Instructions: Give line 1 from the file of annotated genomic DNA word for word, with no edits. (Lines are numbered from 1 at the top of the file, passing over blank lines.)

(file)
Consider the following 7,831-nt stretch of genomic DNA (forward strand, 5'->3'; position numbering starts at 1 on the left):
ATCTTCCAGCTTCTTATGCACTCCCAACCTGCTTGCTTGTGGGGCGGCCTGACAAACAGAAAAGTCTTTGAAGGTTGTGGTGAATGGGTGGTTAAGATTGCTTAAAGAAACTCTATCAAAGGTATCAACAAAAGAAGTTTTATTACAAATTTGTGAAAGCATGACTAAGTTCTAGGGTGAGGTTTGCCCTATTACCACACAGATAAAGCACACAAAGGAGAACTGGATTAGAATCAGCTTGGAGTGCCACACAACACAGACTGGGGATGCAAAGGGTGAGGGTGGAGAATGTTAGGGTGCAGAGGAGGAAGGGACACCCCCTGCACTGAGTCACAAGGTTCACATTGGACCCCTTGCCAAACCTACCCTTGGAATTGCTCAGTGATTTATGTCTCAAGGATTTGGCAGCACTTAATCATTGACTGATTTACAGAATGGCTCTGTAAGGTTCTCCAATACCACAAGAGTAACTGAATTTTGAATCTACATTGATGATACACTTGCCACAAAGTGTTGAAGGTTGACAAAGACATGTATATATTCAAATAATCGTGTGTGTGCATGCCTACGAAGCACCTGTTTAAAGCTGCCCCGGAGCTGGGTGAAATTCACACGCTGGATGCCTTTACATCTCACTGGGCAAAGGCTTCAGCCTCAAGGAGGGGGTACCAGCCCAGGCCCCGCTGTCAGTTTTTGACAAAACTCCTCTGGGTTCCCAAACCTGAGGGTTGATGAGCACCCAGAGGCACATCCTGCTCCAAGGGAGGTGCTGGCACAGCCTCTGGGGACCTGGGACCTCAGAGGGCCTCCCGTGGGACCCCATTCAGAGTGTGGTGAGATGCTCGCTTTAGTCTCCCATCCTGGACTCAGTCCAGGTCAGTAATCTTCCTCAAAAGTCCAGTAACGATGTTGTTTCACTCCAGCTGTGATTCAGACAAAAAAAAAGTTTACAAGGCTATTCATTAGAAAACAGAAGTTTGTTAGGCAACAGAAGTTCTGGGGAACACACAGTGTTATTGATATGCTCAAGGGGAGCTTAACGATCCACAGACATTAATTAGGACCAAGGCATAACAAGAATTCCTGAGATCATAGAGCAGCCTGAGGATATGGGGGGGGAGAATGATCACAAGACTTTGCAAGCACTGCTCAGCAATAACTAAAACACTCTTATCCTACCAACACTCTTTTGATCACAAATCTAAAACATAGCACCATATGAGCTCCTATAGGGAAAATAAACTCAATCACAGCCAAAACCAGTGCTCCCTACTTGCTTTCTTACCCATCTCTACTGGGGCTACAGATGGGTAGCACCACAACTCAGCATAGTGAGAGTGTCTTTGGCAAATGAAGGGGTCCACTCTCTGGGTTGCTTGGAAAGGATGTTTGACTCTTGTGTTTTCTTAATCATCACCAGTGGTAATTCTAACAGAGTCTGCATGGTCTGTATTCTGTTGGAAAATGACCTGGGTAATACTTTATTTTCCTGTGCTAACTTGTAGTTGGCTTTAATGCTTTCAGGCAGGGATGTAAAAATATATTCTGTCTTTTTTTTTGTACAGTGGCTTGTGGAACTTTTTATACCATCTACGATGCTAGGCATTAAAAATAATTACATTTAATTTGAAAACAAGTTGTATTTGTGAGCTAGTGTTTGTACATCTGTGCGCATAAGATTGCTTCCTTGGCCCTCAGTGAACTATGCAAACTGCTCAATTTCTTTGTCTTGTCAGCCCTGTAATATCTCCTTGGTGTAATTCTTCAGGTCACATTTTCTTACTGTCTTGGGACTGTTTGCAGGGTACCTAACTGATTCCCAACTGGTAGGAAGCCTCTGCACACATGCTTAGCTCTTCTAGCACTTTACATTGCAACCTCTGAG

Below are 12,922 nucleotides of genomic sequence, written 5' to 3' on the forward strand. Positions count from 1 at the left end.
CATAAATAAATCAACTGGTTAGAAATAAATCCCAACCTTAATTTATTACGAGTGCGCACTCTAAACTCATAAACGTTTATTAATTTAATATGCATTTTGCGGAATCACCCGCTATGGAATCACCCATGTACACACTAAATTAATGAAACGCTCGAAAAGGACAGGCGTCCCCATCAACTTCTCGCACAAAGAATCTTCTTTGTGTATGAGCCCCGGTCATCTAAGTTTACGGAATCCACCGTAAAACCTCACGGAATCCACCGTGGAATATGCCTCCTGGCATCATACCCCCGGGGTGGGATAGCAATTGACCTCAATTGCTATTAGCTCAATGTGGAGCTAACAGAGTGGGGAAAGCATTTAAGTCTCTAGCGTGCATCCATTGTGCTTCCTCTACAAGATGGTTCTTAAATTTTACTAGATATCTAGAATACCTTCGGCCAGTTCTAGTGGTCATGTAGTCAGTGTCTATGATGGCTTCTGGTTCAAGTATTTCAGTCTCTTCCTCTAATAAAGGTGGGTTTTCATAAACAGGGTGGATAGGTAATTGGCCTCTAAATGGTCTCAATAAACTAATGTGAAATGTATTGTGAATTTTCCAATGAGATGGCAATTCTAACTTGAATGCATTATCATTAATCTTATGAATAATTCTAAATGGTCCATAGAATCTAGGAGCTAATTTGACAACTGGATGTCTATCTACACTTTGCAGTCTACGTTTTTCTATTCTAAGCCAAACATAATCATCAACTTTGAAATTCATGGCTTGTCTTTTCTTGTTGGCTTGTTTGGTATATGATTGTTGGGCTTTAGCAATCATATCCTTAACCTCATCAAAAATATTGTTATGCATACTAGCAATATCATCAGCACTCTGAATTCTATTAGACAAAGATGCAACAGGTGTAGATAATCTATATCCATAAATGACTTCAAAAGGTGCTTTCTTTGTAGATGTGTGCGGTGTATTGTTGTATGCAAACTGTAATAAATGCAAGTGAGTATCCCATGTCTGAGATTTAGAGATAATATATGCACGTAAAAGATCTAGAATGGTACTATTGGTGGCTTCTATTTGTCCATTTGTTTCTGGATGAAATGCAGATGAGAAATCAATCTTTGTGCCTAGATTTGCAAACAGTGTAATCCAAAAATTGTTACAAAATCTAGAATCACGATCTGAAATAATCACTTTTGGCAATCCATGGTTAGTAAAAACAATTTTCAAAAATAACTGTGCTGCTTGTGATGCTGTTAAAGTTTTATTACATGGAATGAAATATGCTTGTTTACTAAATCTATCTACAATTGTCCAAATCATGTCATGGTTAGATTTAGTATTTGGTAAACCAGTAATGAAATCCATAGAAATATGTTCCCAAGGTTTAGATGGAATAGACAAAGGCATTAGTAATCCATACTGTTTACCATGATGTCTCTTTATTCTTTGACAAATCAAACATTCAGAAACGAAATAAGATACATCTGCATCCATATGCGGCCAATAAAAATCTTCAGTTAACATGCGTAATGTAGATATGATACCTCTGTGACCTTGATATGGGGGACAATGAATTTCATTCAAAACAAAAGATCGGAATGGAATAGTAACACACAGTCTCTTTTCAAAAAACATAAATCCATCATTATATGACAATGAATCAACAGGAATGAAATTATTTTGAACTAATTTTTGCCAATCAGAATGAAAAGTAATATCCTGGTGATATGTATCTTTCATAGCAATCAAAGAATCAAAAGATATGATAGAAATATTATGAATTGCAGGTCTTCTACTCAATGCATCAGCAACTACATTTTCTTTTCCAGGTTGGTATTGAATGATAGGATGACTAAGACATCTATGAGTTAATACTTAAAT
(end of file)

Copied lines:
Consider the following 7,831-nt stretch of genomic DNA (forward strand, 5'->3'; position numbering starts at 1 on the left):